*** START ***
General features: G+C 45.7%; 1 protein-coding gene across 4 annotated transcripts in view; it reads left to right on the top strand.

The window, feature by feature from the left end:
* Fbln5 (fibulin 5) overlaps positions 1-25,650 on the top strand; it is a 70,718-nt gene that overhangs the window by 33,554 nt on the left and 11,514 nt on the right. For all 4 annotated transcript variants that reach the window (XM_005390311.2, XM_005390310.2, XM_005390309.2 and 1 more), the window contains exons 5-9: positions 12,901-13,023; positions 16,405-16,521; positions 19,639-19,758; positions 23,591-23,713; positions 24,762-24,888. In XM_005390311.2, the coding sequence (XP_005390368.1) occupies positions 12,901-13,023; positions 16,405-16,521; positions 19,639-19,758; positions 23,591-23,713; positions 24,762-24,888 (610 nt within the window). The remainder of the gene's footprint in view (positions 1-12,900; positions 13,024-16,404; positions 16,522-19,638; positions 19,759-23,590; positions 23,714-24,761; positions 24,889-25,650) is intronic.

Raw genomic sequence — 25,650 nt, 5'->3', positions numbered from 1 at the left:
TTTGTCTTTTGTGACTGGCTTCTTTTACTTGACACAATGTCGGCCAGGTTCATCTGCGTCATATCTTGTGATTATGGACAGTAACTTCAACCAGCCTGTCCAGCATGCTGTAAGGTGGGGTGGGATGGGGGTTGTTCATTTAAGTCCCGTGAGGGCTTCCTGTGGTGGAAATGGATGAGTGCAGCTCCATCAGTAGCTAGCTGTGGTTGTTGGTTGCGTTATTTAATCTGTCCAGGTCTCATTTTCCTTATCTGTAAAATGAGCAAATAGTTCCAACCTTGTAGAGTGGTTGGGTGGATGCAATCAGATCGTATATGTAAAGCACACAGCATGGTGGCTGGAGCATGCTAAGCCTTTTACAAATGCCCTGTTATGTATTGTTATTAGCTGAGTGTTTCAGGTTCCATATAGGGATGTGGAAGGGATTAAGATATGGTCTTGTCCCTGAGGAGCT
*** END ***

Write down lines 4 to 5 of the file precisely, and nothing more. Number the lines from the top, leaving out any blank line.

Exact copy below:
Raw genomic sequence — 25,650 nt, 5'->3', positions numbered from 1 at the left:
TTTGTCTTTTGTGACTGGCTTCTTTTACTTGACACAATGTCGGCCAGGTTCATCTGCGTCATATCTTGTGATTATGGACAGTAACTTCAACCAGCCTGTCCAGCATGCTGTAAGGTGGGGTGGGATGGGGGTTGTTCATTTAAGTCCCGTGAGGGCTTCCTGTGGTGGAAATGGATGAGTGCAGCTCCATCAGTAGCTAGCTGTGGTTGTTGGTTGCGTTATTTAATCTGTCCAGGTCTCATTTTCCTTATCTGTAAAATGAGCAAATAGTTCCAACCTTGTAGAGTGGTTGGGTGGATGCAATCAGATCGTATATGTAAAGCACACAGCATGGTGGCTGGAGCATGCTAAGCCTTTTACAAATGCCCTGTTATGTATTGTTATTAGCTGAGTGTTTCAGGTTCCATATAGGGATGTGGAAGGGATTAAGATATGGTCTTGTCCCTGAGGAGCT